The present insulation was: 1. not a proper one, 2. the front glass door are definitely made to insulate anything.
To the sides I “called” for Finnish technology solution: “Sauna Satu”, polyurethane 3 cm thick thermal insulation boards produced for insulating sauna spaces 🙂
Over the front face, over the doors I installed 6 mm polycarbonate twinwall sheets which allow some light still to enter the inside of the cupboard and still make a better thermal insulation. I used window seals to distance it ~3 mm from the glass door thus making the doors now 3 layers (2 from the sheet itself and 1 from the glass doors) transparent insulation.
So the cupboard looks like this now:
On all photos are visible 2 small windows which can be opened/closed. They are to manually check the temperature/humidity on the upper/lower shelf whereas the middle shelf is measured by the sensor connected to the internet cloud. These windows allow me to check the temperatures/humidity manually while not removing any of the twinwall sheets.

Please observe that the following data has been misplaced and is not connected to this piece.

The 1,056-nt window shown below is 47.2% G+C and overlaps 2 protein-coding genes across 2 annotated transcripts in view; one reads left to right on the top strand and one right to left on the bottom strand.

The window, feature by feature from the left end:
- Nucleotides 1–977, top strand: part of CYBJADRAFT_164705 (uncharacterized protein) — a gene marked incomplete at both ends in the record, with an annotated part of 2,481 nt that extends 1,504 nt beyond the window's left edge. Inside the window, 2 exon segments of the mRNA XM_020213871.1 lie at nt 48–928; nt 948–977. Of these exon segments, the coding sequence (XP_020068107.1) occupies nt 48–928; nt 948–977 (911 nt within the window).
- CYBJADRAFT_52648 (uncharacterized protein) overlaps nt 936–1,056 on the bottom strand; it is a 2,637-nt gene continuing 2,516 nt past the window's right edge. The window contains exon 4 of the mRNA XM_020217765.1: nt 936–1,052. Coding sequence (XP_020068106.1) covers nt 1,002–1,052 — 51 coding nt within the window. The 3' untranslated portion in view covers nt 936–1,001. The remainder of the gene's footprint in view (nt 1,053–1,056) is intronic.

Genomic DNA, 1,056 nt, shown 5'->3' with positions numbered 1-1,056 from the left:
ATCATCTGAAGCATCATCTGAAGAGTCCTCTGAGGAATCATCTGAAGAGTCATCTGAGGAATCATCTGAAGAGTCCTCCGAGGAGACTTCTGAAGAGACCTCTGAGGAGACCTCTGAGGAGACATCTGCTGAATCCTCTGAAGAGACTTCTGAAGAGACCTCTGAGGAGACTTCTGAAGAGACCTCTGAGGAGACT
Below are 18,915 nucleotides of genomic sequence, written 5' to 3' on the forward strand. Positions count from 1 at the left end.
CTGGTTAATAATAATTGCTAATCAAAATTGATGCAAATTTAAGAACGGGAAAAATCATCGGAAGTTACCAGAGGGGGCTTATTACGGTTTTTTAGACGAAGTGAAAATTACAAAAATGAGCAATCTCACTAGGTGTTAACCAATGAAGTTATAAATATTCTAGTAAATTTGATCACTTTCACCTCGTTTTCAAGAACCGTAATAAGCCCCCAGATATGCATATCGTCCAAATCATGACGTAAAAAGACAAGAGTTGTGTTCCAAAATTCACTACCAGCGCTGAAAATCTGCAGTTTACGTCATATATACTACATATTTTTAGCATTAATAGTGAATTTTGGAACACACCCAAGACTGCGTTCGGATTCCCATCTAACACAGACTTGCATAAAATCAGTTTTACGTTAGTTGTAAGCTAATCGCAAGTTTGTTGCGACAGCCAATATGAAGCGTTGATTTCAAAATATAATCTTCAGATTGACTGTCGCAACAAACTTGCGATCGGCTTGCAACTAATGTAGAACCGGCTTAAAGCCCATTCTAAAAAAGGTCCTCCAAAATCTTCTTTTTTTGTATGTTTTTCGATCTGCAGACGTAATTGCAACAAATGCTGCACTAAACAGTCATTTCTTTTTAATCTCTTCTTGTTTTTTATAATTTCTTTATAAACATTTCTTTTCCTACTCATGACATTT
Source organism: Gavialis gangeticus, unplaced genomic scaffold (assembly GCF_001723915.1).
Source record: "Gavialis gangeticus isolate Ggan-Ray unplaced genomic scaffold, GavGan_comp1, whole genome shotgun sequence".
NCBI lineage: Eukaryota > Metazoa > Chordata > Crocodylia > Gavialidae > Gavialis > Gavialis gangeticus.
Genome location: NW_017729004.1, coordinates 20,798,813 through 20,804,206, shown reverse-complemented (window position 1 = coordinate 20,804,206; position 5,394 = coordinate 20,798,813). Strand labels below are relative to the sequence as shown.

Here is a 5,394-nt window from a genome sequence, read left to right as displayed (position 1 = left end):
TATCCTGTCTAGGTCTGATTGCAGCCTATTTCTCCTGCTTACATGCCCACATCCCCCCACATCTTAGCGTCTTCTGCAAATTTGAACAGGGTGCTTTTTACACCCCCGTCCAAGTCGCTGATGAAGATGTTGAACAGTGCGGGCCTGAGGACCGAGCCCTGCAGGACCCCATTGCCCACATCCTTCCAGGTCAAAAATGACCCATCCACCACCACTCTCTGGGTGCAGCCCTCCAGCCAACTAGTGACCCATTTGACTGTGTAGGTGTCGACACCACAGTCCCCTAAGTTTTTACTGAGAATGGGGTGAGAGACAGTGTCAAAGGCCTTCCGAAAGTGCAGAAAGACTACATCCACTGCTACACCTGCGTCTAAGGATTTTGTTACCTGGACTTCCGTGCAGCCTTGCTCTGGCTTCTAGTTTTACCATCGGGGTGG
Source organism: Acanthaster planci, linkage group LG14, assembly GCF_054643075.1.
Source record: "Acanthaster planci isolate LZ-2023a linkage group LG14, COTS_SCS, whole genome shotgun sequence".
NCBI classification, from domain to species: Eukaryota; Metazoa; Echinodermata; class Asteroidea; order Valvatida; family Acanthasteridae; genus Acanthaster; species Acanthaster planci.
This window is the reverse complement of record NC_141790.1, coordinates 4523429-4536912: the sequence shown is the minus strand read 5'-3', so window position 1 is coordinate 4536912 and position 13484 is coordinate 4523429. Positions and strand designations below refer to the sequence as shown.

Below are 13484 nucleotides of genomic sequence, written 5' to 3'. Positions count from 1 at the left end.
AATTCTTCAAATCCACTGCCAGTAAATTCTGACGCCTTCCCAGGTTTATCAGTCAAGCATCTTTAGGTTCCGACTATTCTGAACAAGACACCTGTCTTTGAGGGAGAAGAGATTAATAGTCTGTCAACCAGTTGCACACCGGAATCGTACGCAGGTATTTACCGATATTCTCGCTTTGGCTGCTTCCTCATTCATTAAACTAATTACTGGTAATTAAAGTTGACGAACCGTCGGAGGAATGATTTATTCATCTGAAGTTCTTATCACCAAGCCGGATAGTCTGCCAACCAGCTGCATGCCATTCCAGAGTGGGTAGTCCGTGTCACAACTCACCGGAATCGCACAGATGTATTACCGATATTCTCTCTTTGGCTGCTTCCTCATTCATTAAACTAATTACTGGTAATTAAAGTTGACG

I cut out the right door sheet wider than the door and the left one the same amount narrower so that the wider one covers the several mm distance between the doors. This way without extra seals I keep the warmth inside.
After couple of days I wanted to see what is the difference with the new insulation so I compared temperature graphs for similar 24h time periods:
The screenshot before the insulation shows 15-16 peaks when the heater temperature reaches maximum of +6C when the heater turns off. The screenshot after the insulation shows 10-11 similar peaks.
Therefore the number of peaks reduced ~33%. Quite OK for me.
I am now confident the installation can manage lower temperature drops though I already had tests for 20 degrees difference (inside vs. outside).
The next time I need to see how much the upper/lowest shelf temperature differs when outside is -25 degrees C 🙂
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